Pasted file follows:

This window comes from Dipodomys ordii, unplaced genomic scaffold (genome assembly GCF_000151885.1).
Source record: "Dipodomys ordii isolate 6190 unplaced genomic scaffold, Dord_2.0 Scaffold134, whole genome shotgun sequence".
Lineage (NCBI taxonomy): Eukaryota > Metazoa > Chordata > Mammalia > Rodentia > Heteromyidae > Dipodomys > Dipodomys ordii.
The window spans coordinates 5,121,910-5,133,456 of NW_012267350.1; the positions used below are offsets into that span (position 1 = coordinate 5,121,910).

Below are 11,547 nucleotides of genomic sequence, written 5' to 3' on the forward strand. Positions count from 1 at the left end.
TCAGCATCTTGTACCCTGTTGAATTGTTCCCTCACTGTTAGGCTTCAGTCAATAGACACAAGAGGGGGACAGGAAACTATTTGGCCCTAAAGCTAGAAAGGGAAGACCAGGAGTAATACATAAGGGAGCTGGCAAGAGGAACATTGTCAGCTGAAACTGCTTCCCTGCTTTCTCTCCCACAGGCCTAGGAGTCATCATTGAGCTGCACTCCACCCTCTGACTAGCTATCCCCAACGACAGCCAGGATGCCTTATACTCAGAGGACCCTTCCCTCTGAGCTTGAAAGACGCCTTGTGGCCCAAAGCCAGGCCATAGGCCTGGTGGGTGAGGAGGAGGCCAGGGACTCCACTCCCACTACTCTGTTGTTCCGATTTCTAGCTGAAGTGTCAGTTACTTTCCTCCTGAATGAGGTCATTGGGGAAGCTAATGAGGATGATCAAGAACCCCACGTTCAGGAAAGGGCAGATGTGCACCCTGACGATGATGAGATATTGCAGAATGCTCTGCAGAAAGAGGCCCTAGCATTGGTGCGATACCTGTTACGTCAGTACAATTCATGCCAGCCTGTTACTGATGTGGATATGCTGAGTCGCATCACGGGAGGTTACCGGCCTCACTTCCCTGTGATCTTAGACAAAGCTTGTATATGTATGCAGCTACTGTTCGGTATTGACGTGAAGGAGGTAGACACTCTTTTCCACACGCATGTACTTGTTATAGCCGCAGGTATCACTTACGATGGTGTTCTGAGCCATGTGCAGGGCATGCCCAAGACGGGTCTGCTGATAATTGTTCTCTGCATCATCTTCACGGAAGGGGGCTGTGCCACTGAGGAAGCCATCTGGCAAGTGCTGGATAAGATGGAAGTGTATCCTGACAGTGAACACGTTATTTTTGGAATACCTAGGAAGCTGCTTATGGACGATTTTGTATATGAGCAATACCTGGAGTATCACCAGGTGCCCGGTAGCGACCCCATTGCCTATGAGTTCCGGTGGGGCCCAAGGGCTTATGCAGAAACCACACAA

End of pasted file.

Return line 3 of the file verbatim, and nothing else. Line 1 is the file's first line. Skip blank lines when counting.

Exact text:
Lineage (NCBI taxonomy): Eukaryota > Metazoa > Chordata > Mammalia > Rodentia > Heteromyidae > Dipodomys > Dipodomys ordii.